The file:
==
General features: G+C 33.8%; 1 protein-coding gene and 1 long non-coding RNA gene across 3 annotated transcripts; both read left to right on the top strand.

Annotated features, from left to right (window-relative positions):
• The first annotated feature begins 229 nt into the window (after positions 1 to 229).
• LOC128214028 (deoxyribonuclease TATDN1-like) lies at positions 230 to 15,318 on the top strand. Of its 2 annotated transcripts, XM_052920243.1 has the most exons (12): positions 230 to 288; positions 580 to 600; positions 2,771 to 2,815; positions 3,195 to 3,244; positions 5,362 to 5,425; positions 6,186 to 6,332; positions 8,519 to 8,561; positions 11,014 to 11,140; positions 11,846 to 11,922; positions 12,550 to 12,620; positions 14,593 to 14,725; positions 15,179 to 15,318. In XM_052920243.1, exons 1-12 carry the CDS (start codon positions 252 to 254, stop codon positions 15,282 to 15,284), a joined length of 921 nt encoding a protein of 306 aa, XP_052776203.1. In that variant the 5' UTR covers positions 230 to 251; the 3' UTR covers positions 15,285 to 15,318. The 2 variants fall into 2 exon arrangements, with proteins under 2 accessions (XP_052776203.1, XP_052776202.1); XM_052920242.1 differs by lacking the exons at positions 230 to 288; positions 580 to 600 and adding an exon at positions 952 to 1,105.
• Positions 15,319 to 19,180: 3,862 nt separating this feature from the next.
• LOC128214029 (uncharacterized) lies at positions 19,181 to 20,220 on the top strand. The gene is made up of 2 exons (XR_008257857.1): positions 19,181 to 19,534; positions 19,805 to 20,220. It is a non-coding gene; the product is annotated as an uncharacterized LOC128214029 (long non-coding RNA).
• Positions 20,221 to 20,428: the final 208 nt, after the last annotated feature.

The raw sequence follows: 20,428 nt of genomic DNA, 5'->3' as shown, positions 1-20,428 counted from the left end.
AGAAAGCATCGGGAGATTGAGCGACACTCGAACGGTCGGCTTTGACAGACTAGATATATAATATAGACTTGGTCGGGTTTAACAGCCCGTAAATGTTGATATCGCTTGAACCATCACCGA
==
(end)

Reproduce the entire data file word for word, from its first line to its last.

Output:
General features: G+C 33.8%; 1 protein-coding gene and 1 long non-coding RNA gene across 3 annotated transcripts; both read left to right on the top strand.

Annotated features, from left to right (window-relative positions):
• The first annotated feature begins 229 nt into the window (after positions 1 to 229).
• LOC128214028 (deoxyribonuclease TATDN1-like) lies at positions 230 to 15,318 on the top strand. Of its 2 annotated transcripts, XM_052920243.1 has the most exons (12): positions 230 to 288; positions 580 to 600; positions 2,771 to 2,815; positions 3,195 to 3,244; positions 5,362 to 5,425; positions 6,186 to 6,332; positions 8,519 to 8,561; positions 11,014 to 11,140; positions 11,846 to 11,922; positions 12,550 to 12,620; positions 14,593 to 14,725; positions 15,179 to 15,318. In XM_052920243.1, exons 1-12 carry the CDS (start codon positions 252 to 254, stop codon positions 15,282 to 15,284), a joined length of 921 nt encoding a protein of 306 aa, XP_052776203.1. In that variant the 5' UTR covers positions 230 to 251; the 3' UTR covers positions 15,285 to 15,318. The 2 variants fall into 2 exon arrangements, with proteins under 2 accessions (XP_052776203.1, XP_052776202.1); XM_052920242.1 differs by lacking the exons at positions 230 to 288; positions 580 to 600 and adding an exon at positions 952 to 1,105.
• Positions 15,319 to 19,180: 3,862 nt separating this feature from the next.
• LOC128214029 (uncharacterized) lies at positions 19,181 to 20,220 on the top strand. The gene is made up of 2 exons (XR_008257857.1): positions 19,181 to 19,534; positions 19,805 to 20,220. It is a non-coding gene; the product is annotated as an uncharacterized LOC128214029 (long non-coding RNA).
• Positions 20,221 to 20,428: the final 208 nt, after the last annotated feature.

The raw sequence follows: 20,428 nt of genomic DNA, 5'->3' as shown, positions 1-20,428 counted from the left end.
AGAAAGCATCGGGAGATTGAGCGACACTCGAACGGTCGGCTTTGACAGACTAGATATATAATATAGACTTGGTCGGGTTTAACAGCCCGTAAATGTTGATATCGCTTGAACCATCACCGA